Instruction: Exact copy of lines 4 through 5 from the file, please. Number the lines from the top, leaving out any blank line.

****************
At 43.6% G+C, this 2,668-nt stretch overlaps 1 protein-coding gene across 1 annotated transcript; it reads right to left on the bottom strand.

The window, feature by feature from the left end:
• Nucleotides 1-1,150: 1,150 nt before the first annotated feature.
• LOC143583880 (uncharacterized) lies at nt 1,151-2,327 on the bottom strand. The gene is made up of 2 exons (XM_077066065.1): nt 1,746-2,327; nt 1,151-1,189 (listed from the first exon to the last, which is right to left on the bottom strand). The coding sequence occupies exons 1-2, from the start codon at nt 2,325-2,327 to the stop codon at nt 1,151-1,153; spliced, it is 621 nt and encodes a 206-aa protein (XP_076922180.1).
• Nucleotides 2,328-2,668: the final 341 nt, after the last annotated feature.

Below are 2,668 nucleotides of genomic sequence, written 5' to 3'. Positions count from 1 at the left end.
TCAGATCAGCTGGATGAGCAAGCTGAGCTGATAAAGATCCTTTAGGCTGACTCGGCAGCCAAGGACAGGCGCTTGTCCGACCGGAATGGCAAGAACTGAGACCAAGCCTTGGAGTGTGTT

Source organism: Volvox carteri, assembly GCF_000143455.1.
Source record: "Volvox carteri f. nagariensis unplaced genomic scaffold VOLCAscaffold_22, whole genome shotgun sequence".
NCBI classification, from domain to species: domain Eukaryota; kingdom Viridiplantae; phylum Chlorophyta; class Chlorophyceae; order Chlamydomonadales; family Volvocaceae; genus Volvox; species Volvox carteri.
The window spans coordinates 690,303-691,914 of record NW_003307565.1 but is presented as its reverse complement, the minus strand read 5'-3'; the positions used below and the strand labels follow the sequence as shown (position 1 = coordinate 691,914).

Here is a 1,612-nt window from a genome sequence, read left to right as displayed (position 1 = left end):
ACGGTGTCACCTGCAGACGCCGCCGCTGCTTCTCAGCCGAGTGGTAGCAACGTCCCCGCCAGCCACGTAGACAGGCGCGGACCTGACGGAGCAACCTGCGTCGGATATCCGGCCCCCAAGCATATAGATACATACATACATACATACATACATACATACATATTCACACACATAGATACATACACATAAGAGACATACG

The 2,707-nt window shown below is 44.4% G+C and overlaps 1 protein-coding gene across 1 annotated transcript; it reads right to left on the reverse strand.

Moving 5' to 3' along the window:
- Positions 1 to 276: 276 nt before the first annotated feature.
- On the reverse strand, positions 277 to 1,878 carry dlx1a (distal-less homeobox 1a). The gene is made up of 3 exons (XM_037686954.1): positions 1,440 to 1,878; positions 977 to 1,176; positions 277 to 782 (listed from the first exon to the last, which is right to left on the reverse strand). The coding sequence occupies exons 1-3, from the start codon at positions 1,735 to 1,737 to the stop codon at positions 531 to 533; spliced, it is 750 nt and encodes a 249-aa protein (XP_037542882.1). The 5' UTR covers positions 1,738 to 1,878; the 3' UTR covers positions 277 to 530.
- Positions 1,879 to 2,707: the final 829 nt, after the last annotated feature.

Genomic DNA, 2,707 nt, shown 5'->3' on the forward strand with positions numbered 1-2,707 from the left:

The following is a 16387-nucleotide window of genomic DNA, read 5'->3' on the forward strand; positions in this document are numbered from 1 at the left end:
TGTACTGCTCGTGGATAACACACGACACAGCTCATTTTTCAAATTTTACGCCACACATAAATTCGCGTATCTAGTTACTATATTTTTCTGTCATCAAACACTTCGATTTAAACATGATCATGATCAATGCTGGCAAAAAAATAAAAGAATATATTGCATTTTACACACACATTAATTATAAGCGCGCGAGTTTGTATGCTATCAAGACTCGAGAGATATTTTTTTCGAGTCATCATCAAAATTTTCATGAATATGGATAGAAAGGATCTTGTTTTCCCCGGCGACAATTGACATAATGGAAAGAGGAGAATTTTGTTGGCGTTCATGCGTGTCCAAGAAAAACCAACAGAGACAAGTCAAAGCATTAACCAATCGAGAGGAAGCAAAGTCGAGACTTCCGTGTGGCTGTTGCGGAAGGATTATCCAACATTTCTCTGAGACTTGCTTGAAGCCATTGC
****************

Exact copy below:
• LOC143583880 (uncharacterized) lies at nt 1,151-2,327 on the bottom strand. The gene is made up of 2 exons (XM_077066065.1): nt 1,746-2,327; nt 1,151-1,189 (listed from the first exon to the last, which is right to left on the bottom strand). The coding sequence occupies exons 1-2, from the start codon at nt 2,325-2,327 to the stop codon at nt 1,151-1,153; spliced, it is 621 nt and encodes a 206-aa protein (XP_076922180.1).
• Nucleotides 2,328-2,668: the final 341 nt, after the last annotated feature.